For awhile, the place the children spent their days was not a classroom; it was a Native American camp. The adults in the room were not teachers; they were Cherokee and Mohawk tribe leaders. And, for awhile, learning did not come from books, but from storytelling, dancing, singing and making things such as dream catchers, gourd rattles and masks.
With the help of local artists Susan Mullins and Darla Jackson, Model Laboratory students spent two weeks this month engrossed in Native American culture.
Mullins and Jackson were able to devote their time teaching at Model because of a grant through the Kentucky Arts Council. The school’s visual arts teacher, Denise Discepoli, applied for the TIP (Teacher Initiated Program) grant last year, and is happy she did, she said.
“We would have the artists back in a heartbeat,” she said. “My students are so excited about learning after their time here.”
Students utilized all arts education areas in this experience, including drama, dance, writing and singing, the teacher said.
Third-graders learned a Cherokee Stomp dance and Crossover Step, while fourth-graders sang authentic Native American tunes, and fifth-graders became versed in the Snake Dance. In addition to making gourd rattles, masks and dream catchers, students also created necklaces and talking sticks.
While the program was mainly for students in grades K-5, Discepoli found a way for some middle-schoolers to participate by having them teach the younger children.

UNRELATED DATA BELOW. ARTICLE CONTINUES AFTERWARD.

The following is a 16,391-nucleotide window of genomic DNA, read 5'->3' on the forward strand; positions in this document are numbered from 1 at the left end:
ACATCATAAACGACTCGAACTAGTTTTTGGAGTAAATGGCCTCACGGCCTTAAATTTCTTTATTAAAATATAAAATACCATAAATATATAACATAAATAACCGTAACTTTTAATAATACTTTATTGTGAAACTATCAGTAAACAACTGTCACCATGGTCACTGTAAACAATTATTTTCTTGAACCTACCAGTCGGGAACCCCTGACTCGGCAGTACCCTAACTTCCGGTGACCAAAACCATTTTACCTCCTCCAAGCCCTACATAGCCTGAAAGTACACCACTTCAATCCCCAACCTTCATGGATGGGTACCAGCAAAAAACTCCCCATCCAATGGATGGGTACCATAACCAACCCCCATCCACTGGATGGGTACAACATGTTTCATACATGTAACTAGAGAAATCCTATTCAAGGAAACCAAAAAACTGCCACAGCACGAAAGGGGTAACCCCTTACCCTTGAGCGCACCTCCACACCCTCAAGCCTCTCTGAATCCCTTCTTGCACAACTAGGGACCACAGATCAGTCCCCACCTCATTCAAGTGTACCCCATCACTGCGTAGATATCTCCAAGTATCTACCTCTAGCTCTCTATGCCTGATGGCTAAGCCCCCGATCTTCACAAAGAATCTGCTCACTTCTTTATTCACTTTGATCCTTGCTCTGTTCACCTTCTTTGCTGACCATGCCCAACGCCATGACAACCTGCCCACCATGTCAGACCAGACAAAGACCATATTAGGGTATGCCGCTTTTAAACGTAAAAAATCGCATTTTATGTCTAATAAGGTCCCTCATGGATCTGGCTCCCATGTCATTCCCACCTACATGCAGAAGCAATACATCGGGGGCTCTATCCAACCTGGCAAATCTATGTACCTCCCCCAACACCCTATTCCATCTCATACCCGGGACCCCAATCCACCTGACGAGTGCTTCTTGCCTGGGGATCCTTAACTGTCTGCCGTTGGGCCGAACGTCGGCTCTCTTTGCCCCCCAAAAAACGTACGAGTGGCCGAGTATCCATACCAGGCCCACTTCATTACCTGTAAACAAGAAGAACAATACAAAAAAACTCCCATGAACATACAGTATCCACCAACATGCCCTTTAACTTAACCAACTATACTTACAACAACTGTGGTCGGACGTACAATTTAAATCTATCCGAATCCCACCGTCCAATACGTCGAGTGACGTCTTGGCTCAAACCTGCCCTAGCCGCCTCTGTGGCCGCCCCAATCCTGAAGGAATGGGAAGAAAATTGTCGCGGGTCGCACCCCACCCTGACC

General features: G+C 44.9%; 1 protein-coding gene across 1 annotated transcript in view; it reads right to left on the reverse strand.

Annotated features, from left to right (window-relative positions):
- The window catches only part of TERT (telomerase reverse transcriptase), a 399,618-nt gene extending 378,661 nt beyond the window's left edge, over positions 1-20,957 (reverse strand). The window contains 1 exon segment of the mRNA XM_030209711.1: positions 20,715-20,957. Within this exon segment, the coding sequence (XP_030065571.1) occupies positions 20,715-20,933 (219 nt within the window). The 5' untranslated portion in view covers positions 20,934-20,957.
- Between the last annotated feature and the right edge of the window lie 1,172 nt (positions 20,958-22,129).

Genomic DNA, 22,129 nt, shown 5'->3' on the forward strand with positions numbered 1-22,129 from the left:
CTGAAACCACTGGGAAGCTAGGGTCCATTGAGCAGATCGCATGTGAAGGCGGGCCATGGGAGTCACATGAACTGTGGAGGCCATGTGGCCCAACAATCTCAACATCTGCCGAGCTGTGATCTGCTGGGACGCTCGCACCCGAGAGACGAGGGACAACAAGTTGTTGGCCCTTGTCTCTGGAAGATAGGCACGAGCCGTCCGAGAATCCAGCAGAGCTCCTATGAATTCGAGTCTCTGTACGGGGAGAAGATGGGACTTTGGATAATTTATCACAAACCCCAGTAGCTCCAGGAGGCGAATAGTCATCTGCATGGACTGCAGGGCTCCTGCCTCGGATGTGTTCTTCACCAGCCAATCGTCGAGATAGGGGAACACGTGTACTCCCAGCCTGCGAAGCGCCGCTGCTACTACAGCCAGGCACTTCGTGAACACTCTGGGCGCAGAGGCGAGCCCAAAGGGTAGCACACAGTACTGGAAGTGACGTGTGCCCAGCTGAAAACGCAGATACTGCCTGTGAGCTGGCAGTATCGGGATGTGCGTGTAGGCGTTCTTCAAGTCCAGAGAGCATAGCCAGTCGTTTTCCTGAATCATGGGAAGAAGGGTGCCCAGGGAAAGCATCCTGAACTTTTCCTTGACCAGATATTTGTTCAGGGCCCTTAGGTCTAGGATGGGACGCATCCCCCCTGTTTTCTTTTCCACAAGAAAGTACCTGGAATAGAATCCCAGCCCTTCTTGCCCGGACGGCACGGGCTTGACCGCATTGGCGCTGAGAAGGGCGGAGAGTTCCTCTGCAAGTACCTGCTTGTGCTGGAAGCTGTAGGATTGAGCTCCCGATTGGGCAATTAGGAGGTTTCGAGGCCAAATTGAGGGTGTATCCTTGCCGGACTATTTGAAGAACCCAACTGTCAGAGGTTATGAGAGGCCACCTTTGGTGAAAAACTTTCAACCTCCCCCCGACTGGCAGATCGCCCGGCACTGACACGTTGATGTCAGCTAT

“They were so giving,” Discepoli said. “They completely enjoyed it.”
After two weeks of being immersed in Native American teachings, the students shared much of what they had learned at an open house for parents Thursday night.
“It turned out great,” Discepoli said. “The students really couldn’t wait to get on the stage and show their parents the songs and dances they had learned.”
For some of the dances, students formed a circle, holding hands.
“The students were so excited,” Discepoli said. “Even the fifth-graders. I was thinking ‘Oh my gosh, they normally would never even touch each other.’”
Mullins and Jackson donated their time to help out at the open house, the arts teacher said.
“They were both so great and intuitive,” she said. “I would definitely recommend other area teachers apply to have them come to their classes.”
Information about the grant can be found at artscouncil.ky.gov/Grants.
To view artwork created by the students, visit www.artsonia.com.
Kelly McKinney can be reached at firstname.lastname@example.org or 624-6694.